Beginning in 2009, students admitted to the DVM/PhD program in the College of Veterinary Medicine will select one of two integrated training programs. The programs, which are designated Track 1 or Track 2 (see description and timeline below), provide different options regarding the sequencing of time devoted to the DVM curriculum (as a veterinary student) and to PhD research and associated coursework (as a graduate student).
Students in Track 1 will enroll initially in the DVM curriculum and will complete at least 1.5 years of courses in that curriculum. Track 1 students are expected to pursue research laboratory rotations during the summer prior to entering the program and during the summer following the first year of the DVM curriculum. After completing three laboratory rotations, students will be able to select a research mentor and laboratory shortly after entering the PhD portion of the program. Once enrolled as a graduate student, the student will take their PhD qualifying exam (A-exam) and complete the PhD degree (B-exam) before returning to the final two years of the DVM curriculum. Track 1 is structured as a 2+3+2 year program, but because a PhD degree is results-based, rather than time-based, the period of time to its completion may vary.
Students in Track 2 will enroll initially in the DVM curriculum and will complete their DVM degree requirements before entering the PhD portion of the program. They are expected to pursue research during the summers prior to their first year in the DVM curriculum and during the following two summers. In addition, they are expected to take graduate courses, as feasible, while they are in the DVM curriculum. The research experiences and completion of graduate courses while a veterinary student are expected to accelerate completion of the PhD degree. Track 2 is structured as a 4+3 year program, but again, because a PhD degree is based on successful research, the period until its completion may vary.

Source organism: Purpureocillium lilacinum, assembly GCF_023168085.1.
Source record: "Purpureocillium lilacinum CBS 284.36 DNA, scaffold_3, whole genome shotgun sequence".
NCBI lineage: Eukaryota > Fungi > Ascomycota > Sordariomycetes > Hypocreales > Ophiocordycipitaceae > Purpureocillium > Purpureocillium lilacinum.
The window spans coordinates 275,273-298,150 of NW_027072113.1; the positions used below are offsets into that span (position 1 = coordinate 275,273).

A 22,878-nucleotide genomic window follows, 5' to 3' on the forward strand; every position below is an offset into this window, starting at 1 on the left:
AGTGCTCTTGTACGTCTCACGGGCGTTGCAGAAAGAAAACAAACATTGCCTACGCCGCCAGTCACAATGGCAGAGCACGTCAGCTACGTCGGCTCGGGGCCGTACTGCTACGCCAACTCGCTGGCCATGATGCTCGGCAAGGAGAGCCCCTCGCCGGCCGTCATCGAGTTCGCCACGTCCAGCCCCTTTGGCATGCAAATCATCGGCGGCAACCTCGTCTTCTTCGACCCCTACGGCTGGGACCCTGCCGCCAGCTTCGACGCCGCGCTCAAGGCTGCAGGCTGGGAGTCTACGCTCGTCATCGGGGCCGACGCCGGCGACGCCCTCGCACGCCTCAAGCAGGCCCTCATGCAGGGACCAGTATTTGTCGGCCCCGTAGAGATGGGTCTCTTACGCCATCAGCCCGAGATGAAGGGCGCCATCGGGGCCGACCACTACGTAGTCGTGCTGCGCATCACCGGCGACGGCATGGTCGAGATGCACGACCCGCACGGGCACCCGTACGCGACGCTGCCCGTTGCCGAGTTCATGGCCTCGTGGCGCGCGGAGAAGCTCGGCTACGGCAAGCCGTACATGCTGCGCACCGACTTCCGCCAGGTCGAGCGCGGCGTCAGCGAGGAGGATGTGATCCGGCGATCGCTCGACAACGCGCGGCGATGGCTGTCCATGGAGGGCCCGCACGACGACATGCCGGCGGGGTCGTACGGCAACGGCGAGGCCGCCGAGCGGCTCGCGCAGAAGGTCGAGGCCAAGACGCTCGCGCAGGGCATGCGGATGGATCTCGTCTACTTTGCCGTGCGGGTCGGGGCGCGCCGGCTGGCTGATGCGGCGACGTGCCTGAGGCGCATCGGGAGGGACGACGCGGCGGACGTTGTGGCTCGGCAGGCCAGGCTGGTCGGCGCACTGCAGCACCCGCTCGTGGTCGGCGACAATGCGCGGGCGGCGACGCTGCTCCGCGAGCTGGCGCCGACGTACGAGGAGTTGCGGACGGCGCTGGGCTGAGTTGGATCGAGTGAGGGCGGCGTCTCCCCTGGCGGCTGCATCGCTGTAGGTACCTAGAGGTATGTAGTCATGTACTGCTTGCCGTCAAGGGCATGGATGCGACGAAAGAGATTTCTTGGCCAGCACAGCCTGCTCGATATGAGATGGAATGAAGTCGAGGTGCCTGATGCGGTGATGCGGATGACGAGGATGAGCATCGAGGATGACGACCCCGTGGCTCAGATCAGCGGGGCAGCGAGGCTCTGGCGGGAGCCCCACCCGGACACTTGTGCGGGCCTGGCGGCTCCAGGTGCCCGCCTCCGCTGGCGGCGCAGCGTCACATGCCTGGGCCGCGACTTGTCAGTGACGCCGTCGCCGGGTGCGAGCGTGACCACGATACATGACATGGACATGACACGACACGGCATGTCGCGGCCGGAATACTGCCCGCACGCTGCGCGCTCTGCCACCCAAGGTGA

Timelines for Track 1 and Track 2
Year-by-Year Academic Schedules
The foundation of the Combined DVM/PhD Degree Program lies in the strength and scope of the educational opportunities it provides. There are five components of the curriculum:
Funding: DVM/PhD degree students will receive substantial financial incentives to complete both degrees. Stipends will be paid during summer laboratory rotations and throughout the PhD portion of the program. Tuition and fees will be paid during the PhD portion of the program, but the student will be responsible for these costs during the time they are enrolled in the DVM curriculum. The student will receive a college loan to support the DVM tuition and, based on an individual financial aid application, additional funding for living expenses. If the student completes both degree programs, the CVM will forgive the college loan directly associated with the Cornell DVM tuition. Health insurance, through Cornell's SHIP (Student Health Insurance Plan), will be provided throughout the seven years of training.